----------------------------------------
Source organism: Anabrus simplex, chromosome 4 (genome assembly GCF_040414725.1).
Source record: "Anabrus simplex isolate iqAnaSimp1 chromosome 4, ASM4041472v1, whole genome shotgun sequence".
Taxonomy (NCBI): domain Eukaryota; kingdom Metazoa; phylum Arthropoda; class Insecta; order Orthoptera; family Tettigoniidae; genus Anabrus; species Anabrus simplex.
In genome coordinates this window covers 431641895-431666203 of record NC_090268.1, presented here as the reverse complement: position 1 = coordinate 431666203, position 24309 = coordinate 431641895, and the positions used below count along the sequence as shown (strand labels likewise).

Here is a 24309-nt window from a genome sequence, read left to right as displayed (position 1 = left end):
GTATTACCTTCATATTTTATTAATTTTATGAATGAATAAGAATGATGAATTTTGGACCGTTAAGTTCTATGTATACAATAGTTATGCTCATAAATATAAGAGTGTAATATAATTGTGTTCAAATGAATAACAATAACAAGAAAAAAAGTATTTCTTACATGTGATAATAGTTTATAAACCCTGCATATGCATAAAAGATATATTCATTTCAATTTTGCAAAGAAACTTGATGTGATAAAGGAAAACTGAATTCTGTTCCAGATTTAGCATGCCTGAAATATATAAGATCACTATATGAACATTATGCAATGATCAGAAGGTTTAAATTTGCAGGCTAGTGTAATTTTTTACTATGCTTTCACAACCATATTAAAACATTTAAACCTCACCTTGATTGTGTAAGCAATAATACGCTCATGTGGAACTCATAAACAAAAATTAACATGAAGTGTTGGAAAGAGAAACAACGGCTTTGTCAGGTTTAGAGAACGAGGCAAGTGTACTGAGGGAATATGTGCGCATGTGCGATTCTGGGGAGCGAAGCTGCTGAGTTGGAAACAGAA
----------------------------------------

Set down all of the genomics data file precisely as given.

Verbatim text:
Source organism: Anabrus simplex, chromosome 4 (genome assembly GCF_040414725.1).
Source record: "Anabrus simplex isolate iqAnaSimp1 chromosome 4, ASM4041472v1, whole genome shotgun sequence".
Taxonomy (NCBI): domain Eukaryota; kingdom Metazoa; phylum Arthropoda; class Insecta; order Orthoptera; family Tettigoniidae; genus Anabrus; species Anabrus simplex.
In genome coordinates this window covers 431641895-431666203 of record NC_090268.1, presented here as the reverse complement: position 1 = coordinate 431666203, position 24309 = coordinate 431641895, and the positions used below count along the sequence as shown (strand labels likewise).

Here is a 24309-nt window from a genome sequence, read left to right as displayed (position 1 = left end):
GTATTACCTTCATATTTTATTAATTTTATGAATGAATAAGAATGATGAATTTTGGACCGTTAAGTTCTATGTATACAATAGTTATGCTCATAAATATAAGAGTGTAATATAATTGTGTTCAAATGAATAACAATAACAAGAAAAAAAGTATTTCTTACATGTGATAATAGTTTATAAACCCTGCATATGCATAAAAGATATATTCATTTCAATTTTGCAAAGAAACTTGATGTGATAAAGGAAAACTGAATTCTGTTCCAGATTTAGCATGCCTGAAATATATAAGATCACTATATGAACATTATGCAATGATCAGAAGGTTTAAATTTGCAGGCTAGTGTAATTTTTTACTATGCTTTCACAACCATATTAAAACATTTAAACCTCACCTTGATTGTGTAAGCAATAATACGCTCATGTGGAACTCATAAACAAAAATTAACATGAAGTGTTGGAAAGAGAAACAACGGCTTTGTCAGGTTTAGAGAACGAGGCAAGTGTACTGAGGGAATATGTGCGCATGTGCGATTCTGGGGAGCGAAGCTGCTGAGTTGGAAACAGAA